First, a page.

After an interesting Stanley Cup Final showdown just three to four months ago, the NHL returns this week, the first games starting on Wednesday, Jan. 13. In this period of uncertainty, there are a lot of new changes in play for this exclusive season. There are only 56 games and teams will only play everyone in their division eight, nine or ten times. Only the top four teams from each division will make the playoffs this year.
This specific preview focuses on the Central division, which covers the teams in the Mid-Atlantic/Great Lakes/Southeastern part of the U.S. Those teams are the Carolina Hurricanes, Chicago Blackhawks, Columbus Blue Jackets, Dallas Stars, Detroit Red Wings, Florida Panthers, Nashville Predators and Tampa Bay Lightning. They will play each other eight times each this season.
This division has both elite teams and teams that are fighting for the first overall pick. The biggest matchup will be between the Lightning and Stars, the two teams that met in the Stanley Cup Final last season. Especially with the Stars’ season delayed, no one is guaranteed anything from last season or this season day-by-day. Let us dive right into the division and see who comes out on top.
Tampa Bay Lightning (First):
The defending Stanley Cup champions should have no problem defending their coveted title. Despite the loss of Nikita Kucherov for the regular season, the Lightning have talent that can cover the hole left by the former MVP. Captain Steven Stamkos should return from injury after playing just one game in the Stanley Cup Finals, and in his absence, Brayden Point was dominant. The Lightning, despite losing players such as Carter Verhaeghe, also return Ondrej Palat, Alex Killorn, Pat Maroon, Yanni Gourde, Anthony Cirelli and Blake Coleman amongst others. The Lightning are loaded up front, but that does not mean their back end is not barricaded as well. Victor Hedman leads the defense once again and has Mikhail Sergachev, Ryan McDonagh and Erik Cernak to boost him and help defend the ice. Just from the players listed above, the Lightning have two strong lines and one of the best top six forwards in the league, which can only make opponents tremble. Andrei Vasilevskiy returns to handle the crease once again and has Curtis McElhinney to back him up as well. The Lightning were dominant last year, and their redemption in the playoffs sets them up for future success down in South Florida. In a city that saw the Rays go to the World Series and Tom Brady lead the Buccaneers, the Lightning have the floodgates in front of them to go to the Cup Final once again.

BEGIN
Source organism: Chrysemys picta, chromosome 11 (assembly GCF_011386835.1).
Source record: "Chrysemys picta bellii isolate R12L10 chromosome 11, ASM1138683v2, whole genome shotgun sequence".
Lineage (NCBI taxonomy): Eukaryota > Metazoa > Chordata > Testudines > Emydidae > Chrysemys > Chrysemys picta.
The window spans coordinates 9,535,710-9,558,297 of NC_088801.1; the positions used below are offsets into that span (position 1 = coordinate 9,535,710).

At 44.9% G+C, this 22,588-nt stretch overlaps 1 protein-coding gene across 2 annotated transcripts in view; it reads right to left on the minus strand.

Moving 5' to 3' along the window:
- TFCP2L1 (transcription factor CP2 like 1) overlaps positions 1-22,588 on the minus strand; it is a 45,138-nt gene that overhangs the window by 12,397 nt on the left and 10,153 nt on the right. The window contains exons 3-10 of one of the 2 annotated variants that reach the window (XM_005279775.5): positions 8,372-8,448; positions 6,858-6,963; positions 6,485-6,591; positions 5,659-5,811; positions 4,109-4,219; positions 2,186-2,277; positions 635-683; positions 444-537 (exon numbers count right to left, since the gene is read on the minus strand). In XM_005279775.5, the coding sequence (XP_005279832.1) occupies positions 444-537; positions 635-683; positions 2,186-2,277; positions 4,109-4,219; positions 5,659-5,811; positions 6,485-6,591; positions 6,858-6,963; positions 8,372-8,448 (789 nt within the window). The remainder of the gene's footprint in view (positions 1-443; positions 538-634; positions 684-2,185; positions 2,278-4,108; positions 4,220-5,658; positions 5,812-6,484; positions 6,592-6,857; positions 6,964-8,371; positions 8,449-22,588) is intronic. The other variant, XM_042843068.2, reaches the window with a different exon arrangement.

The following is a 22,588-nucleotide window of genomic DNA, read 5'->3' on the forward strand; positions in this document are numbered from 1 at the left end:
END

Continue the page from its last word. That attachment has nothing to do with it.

Dallas Stars (Second):
The only team currently on a COVID-19 pause at the time of release, the Stars gave themselves more credibility by losing the Stanley Cup Final in six games last year. It was a great run for the Stars, and they have enough young players to be poised to return for another deep run. Jamie Benn and Tyler Seguin are the top two forwards on the team and create a deadly first line with the help of Alexander Radulov. The Stars also have help beyond the first line as Roope Hintz, Joe Pavelski, Joel Kiviranta, Denis Gurianov and Radek Faska, flank the other lines and provide crucial depth for the Stars. Each of these forwards also shoots the puck differently, baffling goalies left and right. The stars also come out to play on defense Miro Heiskanen, John Klingberg, Esa Lindell and Jamie Oleksiak are the top four defenders on this team, which gives the Stars an impressive blue line corps. Each of these studs were impressive last year and will only look to improve with experience and age, in addition to some help from Andrej Sekara. As for the goalie position, Anton Khudobin returns after his memorable playoff performance in absence of Ben Bishop. Bishop is still around, but Khudobin will be the motivator on this team as he looks to prove himself as a late bloomer after a journeyman backup career. He also trains Jake Oettinger in the process to take over should Bishop and Khudobin both leave the team via retirement, trade or free agency. The Stars’ slogan last year was that they were not going home, and after the regular season, the Stars will not be going home for a while.
Carolina Hurricanes (Third):